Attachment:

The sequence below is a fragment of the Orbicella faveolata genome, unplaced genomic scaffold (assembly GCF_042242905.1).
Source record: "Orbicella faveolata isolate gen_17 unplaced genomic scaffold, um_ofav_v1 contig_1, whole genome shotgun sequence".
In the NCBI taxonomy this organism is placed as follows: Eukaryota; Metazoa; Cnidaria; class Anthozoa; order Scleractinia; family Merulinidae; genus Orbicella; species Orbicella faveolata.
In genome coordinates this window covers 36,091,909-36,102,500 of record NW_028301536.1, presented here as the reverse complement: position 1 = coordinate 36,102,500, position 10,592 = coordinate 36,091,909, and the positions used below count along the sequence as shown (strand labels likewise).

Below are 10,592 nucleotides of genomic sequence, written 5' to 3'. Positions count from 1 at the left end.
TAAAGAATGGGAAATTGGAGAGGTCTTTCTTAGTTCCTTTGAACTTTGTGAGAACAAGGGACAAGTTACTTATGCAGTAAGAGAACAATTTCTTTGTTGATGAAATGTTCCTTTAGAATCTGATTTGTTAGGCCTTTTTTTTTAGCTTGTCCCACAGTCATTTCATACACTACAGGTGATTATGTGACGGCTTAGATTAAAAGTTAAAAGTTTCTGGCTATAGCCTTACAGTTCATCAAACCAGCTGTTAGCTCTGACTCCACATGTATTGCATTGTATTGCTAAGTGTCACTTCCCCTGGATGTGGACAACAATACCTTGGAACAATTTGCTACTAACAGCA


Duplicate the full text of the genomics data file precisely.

The sequence below is a fragment of the Orbicella faveolata genome, unplaced genomic scaffold (assembly GCF_042242905.1).
Source record: "Orbicella faveolata isolate gen_17 unplaced genomic scaffold, um_ofav_v1 contig_1, whole genome shotgun sequence".
In the NCBI taxonomy this organism is placed as follows: Eukaryota; Metazoa; Cnidaria; class Anthozoa; order Scleractinia; family Merulinidae; genus Orbicella; species Orbicella faveolata.
In genome coordinates this window covers 36,091,909-36,102,500 of record NW_028301536.1, presented here as the reverse complement: position 1 = coordinate 36,102,500, position 10,592 = coordinate 36,091,909, and the positions used below count along the sequence as shown (strand labels likewise).

Below are 10,592 nucleotides of genomic sequence, written 5' to 3'. Positions count from 1 at the left end.
TAAAGAATGGGAAATTGGAGAGGTCTTTCTTAGTTCCTTTGAACTTTGTGAGAACAAGGGACAAGTTACTTATGCAGTAAGAGAACAATTTCTTTGTTGATGAAATGTTCCTTTAGAATCTGATTTGTTAGGCCTTTTTTTTTAGCTTGTCCCACAGTCATTTCATACACTACAGGTGATTATGTGACGGCTTAGATTAAAAGTTAAAAGTTTCTGGCTATAGCCTTACAGTTCATCAAACCAGCTGTTAGCTCTGACTCCACATGTATTGCATTGTATTGCTAAGTGTCACTTCCCCTGGATGTGGACAACAATACCTTGGAACAATTTGCTACTAACAGCA